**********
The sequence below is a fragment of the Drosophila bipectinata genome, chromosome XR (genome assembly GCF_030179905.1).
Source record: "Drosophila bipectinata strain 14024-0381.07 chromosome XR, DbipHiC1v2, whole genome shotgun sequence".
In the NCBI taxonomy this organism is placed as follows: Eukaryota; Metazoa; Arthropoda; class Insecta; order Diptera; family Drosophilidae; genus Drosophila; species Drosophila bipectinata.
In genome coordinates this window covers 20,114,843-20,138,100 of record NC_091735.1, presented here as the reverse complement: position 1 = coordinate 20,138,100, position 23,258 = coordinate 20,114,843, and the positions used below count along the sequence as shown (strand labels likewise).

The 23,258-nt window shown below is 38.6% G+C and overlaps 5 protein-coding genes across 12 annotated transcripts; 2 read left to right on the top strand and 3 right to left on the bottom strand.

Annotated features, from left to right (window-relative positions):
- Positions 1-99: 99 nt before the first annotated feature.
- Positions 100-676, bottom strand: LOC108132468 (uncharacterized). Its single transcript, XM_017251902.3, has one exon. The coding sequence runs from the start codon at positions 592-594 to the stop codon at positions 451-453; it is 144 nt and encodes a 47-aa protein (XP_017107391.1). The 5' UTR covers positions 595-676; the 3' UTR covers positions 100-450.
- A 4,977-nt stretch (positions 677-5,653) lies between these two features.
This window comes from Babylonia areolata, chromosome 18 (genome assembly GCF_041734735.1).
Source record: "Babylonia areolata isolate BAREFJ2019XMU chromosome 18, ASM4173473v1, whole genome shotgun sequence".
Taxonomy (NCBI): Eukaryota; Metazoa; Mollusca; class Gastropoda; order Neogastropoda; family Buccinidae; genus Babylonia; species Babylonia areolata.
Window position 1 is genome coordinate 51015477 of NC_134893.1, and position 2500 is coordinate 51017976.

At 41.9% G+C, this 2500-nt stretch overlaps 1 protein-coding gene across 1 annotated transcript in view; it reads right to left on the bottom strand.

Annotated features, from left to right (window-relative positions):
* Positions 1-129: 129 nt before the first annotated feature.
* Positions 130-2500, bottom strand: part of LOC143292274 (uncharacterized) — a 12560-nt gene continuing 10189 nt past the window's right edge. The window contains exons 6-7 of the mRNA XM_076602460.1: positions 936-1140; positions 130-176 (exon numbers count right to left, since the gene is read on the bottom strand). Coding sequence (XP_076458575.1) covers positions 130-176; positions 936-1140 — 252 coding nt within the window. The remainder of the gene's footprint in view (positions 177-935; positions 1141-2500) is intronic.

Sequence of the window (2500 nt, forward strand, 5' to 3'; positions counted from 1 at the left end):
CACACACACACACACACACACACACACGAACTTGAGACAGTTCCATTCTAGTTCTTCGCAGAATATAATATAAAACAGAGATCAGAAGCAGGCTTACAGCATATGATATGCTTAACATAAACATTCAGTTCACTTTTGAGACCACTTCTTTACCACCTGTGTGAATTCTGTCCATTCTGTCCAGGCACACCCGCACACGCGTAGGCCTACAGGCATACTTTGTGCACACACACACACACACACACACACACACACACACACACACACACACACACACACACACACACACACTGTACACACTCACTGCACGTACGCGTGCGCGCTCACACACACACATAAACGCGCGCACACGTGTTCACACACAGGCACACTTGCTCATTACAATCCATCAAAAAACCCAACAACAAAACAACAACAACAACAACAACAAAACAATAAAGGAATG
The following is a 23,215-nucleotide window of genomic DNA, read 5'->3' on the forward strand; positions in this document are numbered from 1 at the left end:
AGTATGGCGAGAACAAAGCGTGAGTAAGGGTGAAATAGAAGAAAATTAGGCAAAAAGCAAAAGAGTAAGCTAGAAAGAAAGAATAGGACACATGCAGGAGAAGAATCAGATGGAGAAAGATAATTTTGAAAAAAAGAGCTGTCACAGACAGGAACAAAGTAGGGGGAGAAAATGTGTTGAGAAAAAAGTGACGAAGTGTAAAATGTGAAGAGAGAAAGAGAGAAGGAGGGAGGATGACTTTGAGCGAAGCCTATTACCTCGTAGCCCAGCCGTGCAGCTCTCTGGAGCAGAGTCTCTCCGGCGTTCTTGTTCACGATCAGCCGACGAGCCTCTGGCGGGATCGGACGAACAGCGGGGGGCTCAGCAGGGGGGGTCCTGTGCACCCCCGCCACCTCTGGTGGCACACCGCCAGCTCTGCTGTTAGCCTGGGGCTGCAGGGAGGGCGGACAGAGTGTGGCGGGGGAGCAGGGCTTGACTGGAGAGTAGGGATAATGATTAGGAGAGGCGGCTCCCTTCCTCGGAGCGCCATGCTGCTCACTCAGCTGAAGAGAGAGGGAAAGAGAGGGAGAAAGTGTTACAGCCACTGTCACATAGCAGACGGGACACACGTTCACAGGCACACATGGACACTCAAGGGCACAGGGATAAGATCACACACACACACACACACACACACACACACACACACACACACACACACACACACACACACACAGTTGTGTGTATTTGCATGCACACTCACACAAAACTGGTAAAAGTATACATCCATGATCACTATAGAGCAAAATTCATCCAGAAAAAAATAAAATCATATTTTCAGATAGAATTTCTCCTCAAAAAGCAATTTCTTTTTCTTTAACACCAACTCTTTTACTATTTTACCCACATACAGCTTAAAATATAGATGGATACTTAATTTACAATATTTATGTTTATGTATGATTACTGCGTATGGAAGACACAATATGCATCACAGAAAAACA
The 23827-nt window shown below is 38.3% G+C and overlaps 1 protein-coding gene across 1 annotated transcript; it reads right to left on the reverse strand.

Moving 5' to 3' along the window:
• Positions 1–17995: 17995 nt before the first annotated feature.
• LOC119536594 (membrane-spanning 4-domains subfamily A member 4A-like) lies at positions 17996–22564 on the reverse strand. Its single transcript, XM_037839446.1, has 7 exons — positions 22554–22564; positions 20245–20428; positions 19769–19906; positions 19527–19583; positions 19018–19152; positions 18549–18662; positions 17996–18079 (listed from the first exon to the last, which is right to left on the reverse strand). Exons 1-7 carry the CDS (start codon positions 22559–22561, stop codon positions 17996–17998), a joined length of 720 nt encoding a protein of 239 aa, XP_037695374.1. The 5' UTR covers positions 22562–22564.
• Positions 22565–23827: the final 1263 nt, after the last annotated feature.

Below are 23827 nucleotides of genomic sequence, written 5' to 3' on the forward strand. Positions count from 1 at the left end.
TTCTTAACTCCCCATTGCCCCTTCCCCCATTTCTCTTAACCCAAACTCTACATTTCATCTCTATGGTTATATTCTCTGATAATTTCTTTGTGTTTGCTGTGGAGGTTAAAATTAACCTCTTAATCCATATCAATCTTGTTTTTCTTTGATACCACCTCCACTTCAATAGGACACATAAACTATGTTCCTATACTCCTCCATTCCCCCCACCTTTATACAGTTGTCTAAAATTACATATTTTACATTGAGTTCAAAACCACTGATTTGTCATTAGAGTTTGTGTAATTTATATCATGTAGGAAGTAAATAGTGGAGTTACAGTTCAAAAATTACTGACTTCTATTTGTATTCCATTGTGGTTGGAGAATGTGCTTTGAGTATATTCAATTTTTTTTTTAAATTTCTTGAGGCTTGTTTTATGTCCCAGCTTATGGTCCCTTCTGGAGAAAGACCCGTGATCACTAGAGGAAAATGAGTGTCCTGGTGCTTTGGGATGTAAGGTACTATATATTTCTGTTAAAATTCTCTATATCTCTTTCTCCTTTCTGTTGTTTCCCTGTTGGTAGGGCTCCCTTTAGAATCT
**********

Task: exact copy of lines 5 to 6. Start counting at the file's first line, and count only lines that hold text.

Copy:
The 23,258-nt window shown below is 38.6% G+C and overlaps 5 protein-coding genes across 12 annotated transcripts; 2 read left to right on the top strand and 3 right to left on the bottom strand.

Annotated features, from left to right (window-relative positions):